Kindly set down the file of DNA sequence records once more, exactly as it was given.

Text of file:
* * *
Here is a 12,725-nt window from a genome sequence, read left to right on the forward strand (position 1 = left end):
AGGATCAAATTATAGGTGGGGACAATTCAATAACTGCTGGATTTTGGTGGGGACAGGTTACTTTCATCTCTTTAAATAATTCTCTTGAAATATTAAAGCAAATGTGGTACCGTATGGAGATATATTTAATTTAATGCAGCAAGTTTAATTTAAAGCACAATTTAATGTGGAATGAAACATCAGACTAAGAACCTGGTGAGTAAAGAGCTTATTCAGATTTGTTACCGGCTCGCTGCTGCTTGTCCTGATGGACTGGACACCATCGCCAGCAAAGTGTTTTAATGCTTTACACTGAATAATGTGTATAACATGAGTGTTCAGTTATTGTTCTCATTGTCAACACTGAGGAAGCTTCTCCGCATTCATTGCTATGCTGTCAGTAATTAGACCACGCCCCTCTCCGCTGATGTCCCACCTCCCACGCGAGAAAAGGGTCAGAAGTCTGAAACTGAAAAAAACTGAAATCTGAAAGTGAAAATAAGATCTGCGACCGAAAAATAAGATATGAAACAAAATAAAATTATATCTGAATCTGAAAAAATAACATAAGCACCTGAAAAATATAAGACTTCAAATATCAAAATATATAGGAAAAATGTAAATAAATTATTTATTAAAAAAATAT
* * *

Here is a 12,725-nt window from a genome sequence, read left to right on the forward strand (position 1 = left end):
AGGATCAAATTATAGGTGGGGACAATTCAATAACTGCTGGATTTTGGTGGGGACAGGTTACTTTCATCTCTTTAAATAATTCTCTTGAAATATTAAAGCAAATGTGGTACCGTATGGAGATATATTTAATTTAATGCAGCAAGTTTAATTTAAAGCACAATTTAATGTGGAATGAAACATCAGACTAAGAACCTGGTGAGTAAAGAGCTTATTCAGATTTGTTACCGGCTCGCTGCTGCTTGTCCTGATGGACTGGACACCATCGCCAGCAAAGTGTTTTAATGCTTTACACTGAATAATGTGTATAACATGAGTGTTCAGTTATTGTTCTCATTGTCAACACTGAGGAAGCTTCTCCGCATTCATTGCTATGCTGTCAGTAATTAGACCACGCCCCTCTCCGCTGATGTCCCACCTCCCACGCGAGAAAAGGGTCAGAAGTCTGAAACTGAAAAAAACTGAAATCTGAAAGTGAAAATAAGATCTGCGACCGAAAAATAAGATATGAAACAAAATAAAATTATATCTGAATCTGAAAAAATAACATAAGCACCTGAAAAATATAAGACTTCAAATATCAAAATATATAGGAAAAATGTAAATAAATTATTTATTAAAAAAATAT